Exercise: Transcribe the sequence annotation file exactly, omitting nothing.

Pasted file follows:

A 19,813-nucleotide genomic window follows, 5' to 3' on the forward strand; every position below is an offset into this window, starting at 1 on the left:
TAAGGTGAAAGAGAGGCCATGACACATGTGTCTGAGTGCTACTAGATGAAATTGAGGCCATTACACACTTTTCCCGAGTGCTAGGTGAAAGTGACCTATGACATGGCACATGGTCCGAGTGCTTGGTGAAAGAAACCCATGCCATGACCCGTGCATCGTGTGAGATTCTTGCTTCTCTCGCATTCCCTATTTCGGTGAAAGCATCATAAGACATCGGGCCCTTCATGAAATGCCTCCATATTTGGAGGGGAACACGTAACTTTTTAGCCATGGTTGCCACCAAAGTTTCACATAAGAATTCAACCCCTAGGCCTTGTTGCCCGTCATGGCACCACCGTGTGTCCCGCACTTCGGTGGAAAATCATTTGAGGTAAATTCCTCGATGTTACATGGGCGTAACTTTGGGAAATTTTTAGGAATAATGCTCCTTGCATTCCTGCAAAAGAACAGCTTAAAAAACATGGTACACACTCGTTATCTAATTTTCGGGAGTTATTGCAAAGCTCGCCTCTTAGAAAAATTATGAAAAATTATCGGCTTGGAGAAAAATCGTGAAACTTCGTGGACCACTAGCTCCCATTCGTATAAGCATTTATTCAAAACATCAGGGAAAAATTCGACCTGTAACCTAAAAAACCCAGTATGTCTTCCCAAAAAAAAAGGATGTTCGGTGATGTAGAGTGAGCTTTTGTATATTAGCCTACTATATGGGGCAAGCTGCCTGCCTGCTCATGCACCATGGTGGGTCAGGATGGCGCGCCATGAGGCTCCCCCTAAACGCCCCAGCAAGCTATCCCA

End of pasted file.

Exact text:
A 19,813-nucleotide genomic window follows, 5' to 3' on the forward strand; every position below is an offset into this window, starting at 1 on the left:
TAAGGTGAAAGAGAGGCCATGACACATGTGTCTGAGTGCTACTAGATGAAATTGAGGCCATTACACACTTTTCCCGAGTGCTAGGTGAAAGTGACCTATGACATGGCACATGGTCCGAGTGCTTGGTGAAAGAAACCCATGCCATGACCCGTGCATCGTGTGAGATTCTTGCTTCTCTCGCATTCCCTATTTCGGTGAAAGCATCATAAGACATCGGGCCCTTCATGAAATGCCTCCATATTTGGAGGGGAACACGTAACTTTTTAGCCATGGTTGCCACCAAAGTTTCACATAAGAATTCAACCCCTAGGCCTTGTTGCCCGTCATGGCACCACCGTGTGTCCCGCACTTCGGTGGAAAATCATTTGAGGTAAATTCCTCGATGTTACATGGGCGTAACTTTGGGAAATTTTTAGGAATAATGCTCCTTGCATTCCTGCAAAAGAACAGCTTAAAAAACATGGTACACACTCGTTATCTAATTTTCGGGAGTTATTGCAAAGCTCGCCTCTTAGAAAAATTATGAAAAATTATCGGCTTGGAGAAAAATCGTGAAACTTCGTGGACCACTAGCTCCCATTCGTATAAGCATTTATTCAAAACATCAGGGAAAAATTCGACCTGTAACCTAAAAAACCCAGTATGTCTTCCCAAAAAAAAAGGATGTTCGGTGATGTAGAGTGAGCTTTTGTATATTAGCCTACTATATGGGGCAAGCTGCCTGCCTGCTCATGCACCATGGTGGGTCAGGATGGCGCGCCATGAGGCTCCCCCTAAACGCCCCAGCAAGCTATCCCA